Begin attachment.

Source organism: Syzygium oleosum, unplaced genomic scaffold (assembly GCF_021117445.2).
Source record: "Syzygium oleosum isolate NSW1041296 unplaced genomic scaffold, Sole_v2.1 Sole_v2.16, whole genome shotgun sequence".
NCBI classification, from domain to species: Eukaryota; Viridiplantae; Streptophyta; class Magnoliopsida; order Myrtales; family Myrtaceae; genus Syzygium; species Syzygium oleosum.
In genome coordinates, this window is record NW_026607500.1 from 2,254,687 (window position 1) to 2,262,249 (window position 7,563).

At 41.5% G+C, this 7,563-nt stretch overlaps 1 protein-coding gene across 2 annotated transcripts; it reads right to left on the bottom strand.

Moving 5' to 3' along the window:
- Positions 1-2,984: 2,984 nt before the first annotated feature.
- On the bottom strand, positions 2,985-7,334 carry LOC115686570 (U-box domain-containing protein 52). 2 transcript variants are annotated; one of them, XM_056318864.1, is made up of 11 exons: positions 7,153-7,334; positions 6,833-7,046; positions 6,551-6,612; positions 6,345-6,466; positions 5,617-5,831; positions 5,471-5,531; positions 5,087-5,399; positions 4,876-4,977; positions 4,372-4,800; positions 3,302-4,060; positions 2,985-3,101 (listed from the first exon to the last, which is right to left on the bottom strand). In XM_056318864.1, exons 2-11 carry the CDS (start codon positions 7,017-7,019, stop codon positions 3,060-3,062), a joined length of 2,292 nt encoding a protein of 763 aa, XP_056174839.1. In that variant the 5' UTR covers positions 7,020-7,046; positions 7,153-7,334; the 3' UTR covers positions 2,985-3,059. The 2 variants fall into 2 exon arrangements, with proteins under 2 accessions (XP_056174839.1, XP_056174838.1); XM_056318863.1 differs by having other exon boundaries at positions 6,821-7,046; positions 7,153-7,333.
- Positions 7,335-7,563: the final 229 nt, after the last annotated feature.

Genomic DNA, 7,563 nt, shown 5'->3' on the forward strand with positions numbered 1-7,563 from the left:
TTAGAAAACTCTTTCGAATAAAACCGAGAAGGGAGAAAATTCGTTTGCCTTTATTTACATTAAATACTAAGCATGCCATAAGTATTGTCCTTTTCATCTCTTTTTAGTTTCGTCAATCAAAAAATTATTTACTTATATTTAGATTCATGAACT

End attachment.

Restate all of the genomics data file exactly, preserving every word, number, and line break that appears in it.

Source organism: Syzygium oleosum, unplaced genomic scaffold (assembly GCF_021117445.2).
Source record: "Syzygium oleosum isolate NSW1041296 unplaced genomic scaffold, Sole_v2.1 Sole_v2.16, whole genome shotgun sequence".
NCBI classification, from domain to species: Eukaryota; Viridiplantae; Streptophyta; class Magnoliopsida; order Myrtales; family Myrtaceae; genus Syzygium; species Syzygium oleosum.
In genome coordinates, this window is record NW_026607500.1 from 2,254,687 (window position 1) to 2,262,249 (window position 7,563).

At 41.5% G+C, this 7,563-nt stretch overlaps 1 protein-coding gene across 2 annotated transcripts; it reads right to left on the bottom strand.

Moving 5' to 3' along the window:
- Positions 1-2,984: 2,984 nt before the first annotated feature.
- On the bottom strand, positions 2,985-7,334 carry LOC115686570 (U-box domain-containing protein 52). 2 transcript variants are annotated; one of them, XM_056318864.1, is made up of 11 exons: positions 7,153-7,334; positions 6,833-7,046; positions 6,551-6,612; positions 6,345-6,466; positions 5,617-5,831; positions 5,471-5,531; positions 5,087-5,399; positions 4,876-4,977; positions 4,372-4,800; positions 3,302-4,060; positions 2,985-3,101 (listed from the first exon to the last, which is right to left on the bottom strand). In XM_056318864.1, exons 2-11 carry the CDS (start codon positions 7,017-7,019, stop codon positions 3,060-3,062), a joined length of 2,292 nt encoding a protein of 763 aa, XP_056174839.1. In that variant the 5' UTR covers positions 7,020-7,046; positions 7,153-7,334; the 3' UTR covers positions 2,985-3,059. The 2 variants fall into 2 exon arrangements, with proteins under 2 accessions (XP_056174839.1, XP_056174838.1); XM_056318863.1 differs by having other exon boundaries at positions 6,821-7,046; positions 7,153-7,333.
- Positions 7,335-7,563: the final 229 nt, after the last annotated feature.

Genomic DNA, 7,563 nt, shown 5'->3' on the forward strand with positions numbered 1-7,563 from the left:
TTAGAAAACTCTTTCGAATAAAACCGAGAAGGGAGAAAATTCGTTTGCCTTTATTTACATTAAATACTAAGCATGCCATAAGTATTGTCCTTTTCATCTCTTTTTAGTTTCGTCAATCAAAAAATTATTTACTTATATTTAGATTCATGAACT